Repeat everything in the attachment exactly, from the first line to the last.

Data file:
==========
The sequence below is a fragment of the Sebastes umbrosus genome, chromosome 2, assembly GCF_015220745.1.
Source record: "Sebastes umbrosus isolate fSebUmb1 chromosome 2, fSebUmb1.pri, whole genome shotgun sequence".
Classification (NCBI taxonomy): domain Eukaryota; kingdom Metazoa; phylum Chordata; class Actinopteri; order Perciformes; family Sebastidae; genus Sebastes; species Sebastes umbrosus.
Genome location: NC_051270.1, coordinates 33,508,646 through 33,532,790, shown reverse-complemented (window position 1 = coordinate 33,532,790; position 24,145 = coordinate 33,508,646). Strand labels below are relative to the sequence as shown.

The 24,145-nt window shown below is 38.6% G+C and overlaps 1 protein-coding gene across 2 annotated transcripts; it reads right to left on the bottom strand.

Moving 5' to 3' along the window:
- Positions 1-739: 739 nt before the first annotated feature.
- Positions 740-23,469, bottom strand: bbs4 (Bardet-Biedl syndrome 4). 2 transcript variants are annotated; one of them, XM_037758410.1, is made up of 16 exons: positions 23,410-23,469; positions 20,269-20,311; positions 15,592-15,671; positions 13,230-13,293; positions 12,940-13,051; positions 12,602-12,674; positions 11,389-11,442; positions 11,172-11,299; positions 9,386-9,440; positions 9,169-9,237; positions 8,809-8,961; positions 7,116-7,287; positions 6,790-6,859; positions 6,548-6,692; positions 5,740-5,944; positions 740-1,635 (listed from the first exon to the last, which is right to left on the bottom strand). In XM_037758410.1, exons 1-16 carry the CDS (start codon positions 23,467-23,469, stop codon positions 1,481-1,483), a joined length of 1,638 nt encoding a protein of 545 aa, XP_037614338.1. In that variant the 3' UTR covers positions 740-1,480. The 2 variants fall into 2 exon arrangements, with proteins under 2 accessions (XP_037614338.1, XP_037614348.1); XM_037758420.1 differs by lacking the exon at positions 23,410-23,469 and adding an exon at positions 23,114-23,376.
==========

The sequence below is a fragment of the Sebastes umbrosus genome, chromosome 2, assembly GCF_015220745.1.
Source record: "Sebastes umbrosus isolate fSebUmb1 chromosome 2, fSebUmb1.pri, whole genome shotgun sequence".
Classification (NCBI taxonomy): domain Eukaryota; kingdom Metazoa; phylum Chordata; class Actinopteri; order Perciformes; family Sebastidae; genus Sebastes; species Sebastes umbrosus.
Genome location: NC_051270.1, coordinates 33,508,646 through 33,532,790, shown reverse-complemented (window position 1 = coordinate 33,532,790; position 24,145 = coordinate 33,508,646). Strand labels below are relative to the sequence as shown.

The 24,145-nt window shown below is 38.6% G+C and overlaps 1 protein-coding gene across 2 annotated transcripts; it reads right to left on the bottom strand.

Moving 5' to 3' along the window:
- Positions 1-739: 739 nt before the first annotated feature.
- Positions 740-23,469, bottom strand: bbs4 (Bardet-Biedl syndrome 4). 2 transcript variants are annotated; one of them, XM_037758410.1, is made up of 16 exons: positions 23,410-23,469; positions 20,269-20,311; positions 15,592-15,671; positions 13,230-13,293; positions 12,940-13,051; positions 12,602-12,674; positions 11,389-11,442; positions 11,172-11,299; positions 9,386-9,440; positions 9,169-9,237; positions 8,809-8,961; positions 7,116-7,287; positions 6,790-6,859; positions 6,548-6,692; positions 5,740-5,944; positions 740-1,635 (listed from the first exon to the last, which is right to left on the bottom strand). In XM_037758410.1, exons 1-16 carry the CDS (start codon positions 23,467-23,469, stop codon positions 1,481-1,483), a joined length of 1,638 nt encoding a protein of 545 aa, XP_037614338.1. In that variant the 3' UTR covers positions 740-1,480. The 2 variants fall into 2 exon arrangements, with proteins under 2 accessions (XP_037614338.1, XP_037614348.1); XM_037758420.1 differs by lacking the exon at positions 23,410-23,469 and adding an exon at positions 23,114-23,376.